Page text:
Vardar

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"Axios" redirects here. For other uses, see Axios (disambiguation).
For other uses, see Vardar (disambiguation).
Vardar (Вардар), Axios (Αξιός)
Vardar Veles Macedonia.jpg
Vardar in Veles
Origin Vrutok, near Gostivar
Mouth Aegean Sea, near Thessaloniki
40°30′27″N 22°43′3″E / 40.50750°N 22.71750°E / 40.50750; 22.71750Coordinates: 40°30′27″N 22°43′3″E / 40.50750°N 22.71750°E / 40.50750; 22.71750
Basin countries Republic of Macedonia, Greece
Length 388 km
Veles Gorge
Vardar in Skopje: the Stone Bridge.
Axios (Vardar) river in Greece.

The Vardar or Axios (Macedonian: About this sound Вардар ; Greek: Αξιός Axiós or Βαρδάρης Vardárīs) is the longest and major river in the Republic of Macedonia and also a major river of Greece. It is 388 km (241 mi) long, and drains an area of around 25,000 km2 (9,653 sq mi). The maximum depth of the river is 4 m (13 ft).

Map of northwestern Republic of Macedonia including the source of the Vardar

The river rises at Vrutok, a few kilometers north of Gostivar in the Republic of Macedonia. It passes through Gostivar, Skopje and into Veles, crosses the Greek border near Gevgelija, Polykastro and Axioupoli ("town on the Axiós"), before emptying into the Aegean Sea in Central Macedonia west of Thessaloniki in northern Greece.

The Vardar basin includes two-thirds of the territory of the Republic of Macedonia. The area is sometimes called "Vardar Macedonia" after the river, to distinguish it from Greek Macedonia and Blagoevgrad Province, also known as "Pirin Macedonia," in Bulgaria.

The valley comprises fertile lands in Polog, and Thessaloniki prefectures and Gevgelija and other parts. The river is surrounded by mountains elsewhere. The superhighways Greek National Road 1 in Greece and M1 and E75 run within the valley along the river's entire length to near Skopje.

The river has been very famous in the Ottoman Empire and modern-day Turkey and was inspiration for many folk songs, most famous of which is the song Vardar Ovasi.

The river is depicted on the coat of arms of Skopje, which in turn is incorporated in the city's flag.[1]

Vardaris/Vardarec wind[edit]

The Vardaris or Vardarec is a powerful prevailing northerly ravine wind which blows across the river valley in Greek Macedonia as well as in the Republic of Macedonia. At first it descends along the "canal" of the Vardar valley, usually as a breeze. When it encounters the high mountains that separate Greece from the Republic of Macedonia, it descends the other side, gathering a tremendous momentum and bringing cold conditions to the city of Thessaloniki and the Axios delta. Somewhat similar to the mistral wind of France, it occurs when atmospheric pressure over eastern Europe is higher than over the Aegean Sea, as is often the case in winter.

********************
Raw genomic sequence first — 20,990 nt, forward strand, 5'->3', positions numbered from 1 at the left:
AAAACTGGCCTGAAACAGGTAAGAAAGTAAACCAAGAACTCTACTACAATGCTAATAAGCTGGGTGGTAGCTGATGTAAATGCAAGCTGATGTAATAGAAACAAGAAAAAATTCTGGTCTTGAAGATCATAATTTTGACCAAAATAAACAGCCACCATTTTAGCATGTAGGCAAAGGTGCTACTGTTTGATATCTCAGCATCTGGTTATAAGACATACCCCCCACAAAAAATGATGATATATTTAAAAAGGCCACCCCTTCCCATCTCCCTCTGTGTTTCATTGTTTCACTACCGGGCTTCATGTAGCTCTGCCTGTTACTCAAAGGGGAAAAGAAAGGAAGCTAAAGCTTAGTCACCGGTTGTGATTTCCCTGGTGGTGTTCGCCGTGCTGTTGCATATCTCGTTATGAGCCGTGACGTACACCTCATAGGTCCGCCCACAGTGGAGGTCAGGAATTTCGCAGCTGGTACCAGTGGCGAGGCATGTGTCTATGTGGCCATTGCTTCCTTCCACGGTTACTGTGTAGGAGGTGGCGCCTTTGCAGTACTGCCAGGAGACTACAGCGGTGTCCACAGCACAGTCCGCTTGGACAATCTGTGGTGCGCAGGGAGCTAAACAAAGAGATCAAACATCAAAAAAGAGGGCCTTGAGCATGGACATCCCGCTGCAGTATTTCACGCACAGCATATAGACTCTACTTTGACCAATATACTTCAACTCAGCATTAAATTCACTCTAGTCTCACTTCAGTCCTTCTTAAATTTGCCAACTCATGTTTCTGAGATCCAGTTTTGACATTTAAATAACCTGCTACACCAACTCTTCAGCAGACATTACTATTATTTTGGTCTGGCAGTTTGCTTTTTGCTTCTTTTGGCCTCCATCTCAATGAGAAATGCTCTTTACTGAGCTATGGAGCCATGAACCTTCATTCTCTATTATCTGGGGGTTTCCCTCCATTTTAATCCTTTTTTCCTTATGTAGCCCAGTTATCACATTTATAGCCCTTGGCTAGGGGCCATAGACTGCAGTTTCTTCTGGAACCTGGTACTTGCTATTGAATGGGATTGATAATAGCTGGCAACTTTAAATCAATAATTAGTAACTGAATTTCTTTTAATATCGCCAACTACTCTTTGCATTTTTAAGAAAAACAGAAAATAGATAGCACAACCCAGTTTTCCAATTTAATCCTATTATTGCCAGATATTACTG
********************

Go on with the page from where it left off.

Etymology[edit]

The etymology of the word is unclear. However most probably, the origin of the name Vardar derives Bardários from Thracian, from PIE *(s)wordo-wori- 'black water'.[2][3] This can be considered a translation or similar meaning of Axios, itself Thracian for 'not-shining' from PIE *n.-sk(e)i (cf. Avestan axšaēna 'dark-coloured'),[4] and found in another name at the mouth of the Danube, Axíopa "dark water", renamed in Slavic Cernavodă 'black water'.[5] The name Bardários (Βαρδάριος) was sometimes used by the Ancient Greeks in the 3rd Century BCE; the same name was widely used during the Byzantine era.

The word is also an adverb meaning "consecutively" or "actively" and may be related to its synonym varda(whose dictionary definition also includes "freely" or "unimpeded") and the Albanian verb vardoj/me vardue, which means "to work (extensively)."[6] The word may ultimately be derived from the Indo-European root *werǵ-, which is also the source of the English word "to work.

Its Greek name Axios (Αξιός) is mentioned by Homer (Il. 21.141, Il. 2.849)[7] as the home of the Paeonians, allies of Troy.

See also[edit]

References[edit]

  1. ^ Official portal of the city of Skopje: City symbols. – Retrieved on 13 May 2009.
  2. ^ Orel, Vladimir. A Handbook of Germanic Etymology. Leiden, Netherlands: Brill, 2003: 392.
  3. ^ Mallory, J.P. and D.Q. Adams. Encyclopedia of Indo-European Culture. London: Fitzroy and Dearborn, 1997: 147
  4. ^ Mallory, J.P. and D.Q. Adams. Encyclopedia of Indo-European Culture. London: Fitzroy and Dearborn, 1997, p. 146
  5. ^ Katičic', Radoslav. Ancient Languages of the Balkans. Paris: Mouton, 1976: 149
  6. ^ Katičic', Radoslav. Ancient Languages of the Balkans. Paris: Mouton, 1976: 149
  7. ^ Axios, Georg Autenrieth, A Homeric Dictionary, at Perseus

External links[edit]